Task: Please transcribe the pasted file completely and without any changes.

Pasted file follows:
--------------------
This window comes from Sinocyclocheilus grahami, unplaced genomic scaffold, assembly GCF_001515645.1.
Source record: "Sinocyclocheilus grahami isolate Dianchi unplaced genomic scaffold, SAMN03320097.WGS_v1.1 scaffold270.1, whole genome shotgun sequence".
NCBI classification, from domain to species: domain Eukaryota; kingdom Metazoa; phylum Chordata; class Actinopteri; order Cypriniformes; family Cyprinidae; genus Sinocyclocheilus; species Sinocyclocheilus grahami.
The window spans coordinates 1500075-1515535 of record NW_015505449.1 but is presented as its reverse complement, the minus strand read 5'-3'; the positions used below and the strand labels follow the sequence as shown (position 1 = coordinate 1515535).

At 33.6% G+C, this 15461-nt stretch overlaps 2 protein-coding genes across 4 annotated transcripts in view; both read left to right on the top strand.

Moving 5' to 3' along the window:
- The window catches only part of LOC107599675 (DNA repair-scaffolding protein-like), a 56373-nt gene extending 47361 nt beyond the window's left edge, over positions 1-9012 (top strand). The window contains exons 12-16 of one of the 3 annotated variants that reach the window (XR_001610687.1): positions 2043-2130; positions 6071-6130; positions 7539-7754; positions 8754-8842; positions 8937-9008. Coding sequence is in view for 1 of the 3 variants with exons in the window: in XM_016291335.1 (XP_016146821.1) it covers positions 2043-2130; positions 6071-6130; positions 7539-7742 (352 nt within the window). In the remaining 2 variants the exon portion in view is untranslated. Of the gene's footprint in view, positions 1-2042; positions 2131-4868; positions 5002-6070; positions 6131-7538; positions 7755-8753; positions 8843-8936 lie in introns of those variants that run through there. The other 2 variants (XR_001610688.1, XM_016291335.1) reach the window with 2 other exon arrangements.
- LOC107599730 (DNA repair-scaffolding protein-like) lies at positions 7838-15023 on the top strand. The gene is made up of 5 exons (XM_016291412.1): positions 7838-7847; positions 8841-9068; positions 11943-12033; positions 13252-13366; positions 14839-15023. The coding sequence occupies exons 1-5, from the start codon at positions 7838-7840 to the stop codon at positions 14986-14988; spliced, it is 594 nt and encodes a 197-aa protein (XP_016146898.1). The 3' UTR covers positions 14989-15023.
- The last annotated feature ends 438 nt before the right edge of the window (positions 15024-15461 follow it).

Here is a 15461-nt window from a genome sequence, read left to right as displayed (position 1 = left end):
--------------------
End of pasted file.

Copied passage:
This window comes from Sinocyclocheilus grahami, unplaced genomic scaffold, assembly GCF_001515645.1.
Source record: "Sinocyclocheilus grahami isolate Dianchi unplaced genomic scaffold, SAMN03320097.WGS_v1.1 scaffold270.1, whole genome shotgun sequence".
NCBI classification, from domain to species: domain Eukaryota; kingdom Metazoa; phylum Chordata; class Actinopteri; order Cypriniformes; family Cyprinidae; genus Sinocyclocheilus; species Sinocyclocheilus grahami.
The window spans coordinates 1500075-1515535 of record NW_015505449.1 but is presented as its reverse complement, the minus strand read 5'-3'; the positions used below and the strand labels follow the sequence as shown (position 1 = coordinate 1515535).

At 33.6% G+C, this 15461-nt stretch overlaps 2 protein-coding genes across 4 annotated transcripts in view; both read left to right on the top strand.

Moving 5' to 3' along the window:
- The window catches only part of LOC107599675 (DNA repair-scaffolding protein-like), a 56373-nt gene extending 47361 nt beyond the window's left edge, over positions 1-9012 (top strand). The window contains exons 12-16 of one of the 3 annotated variants that reach the window (XR_001610687.1): positions 2043-2130; positions 6071-6130; positions 7539-7754; positions 8754-8842; positions 8937-9008. Coding sequence is in view for 1 of the 3 variants with exons in the window: in XM_016291335.1 (XP_016146821.1) it covers positions 2043-2130; positions 6071-6130; positions 7539-7742 (352 nt within the window). In the remaining 2 variants the exon portion in view is untranslated. Of the gene's footprint in view, positions 1-2042; positions 2131-4868; positions 5002-6070; positions 6131-7538; positions 7755-8753; positions 8843-8936 lie in introns of those variants that run through there. The other 2 variants (XR_001610688.1, XM_016291335.1) reach the window with 2 other exon arrangements.
- LOC107599730 (DNA repair-scaffolding protein-like) lies at positions 7838-15023 on the top strand. The gene is made up of 5 exons (XM_016291412.1): positions 7838-7847; positions 8841-9068; positions 11943-12033; positions 13252-13366; positions 14839-15023. The coding sequence occupies exons 1-5, from the start codon at positions 7838-7840 to the stop codon at positions 14986-14988; spliced, it is 594 nt and encodes a 197-aa protein (XP_016146898.1). The 3' UTR covers positions 14989-15023.
- The last annotated feature ends 438 nt before the right edge of the window (positions 15024-15461 follow it).

Here is a 15461-nt window from a genome sequence, read left to right as displayed (position 1 = left end):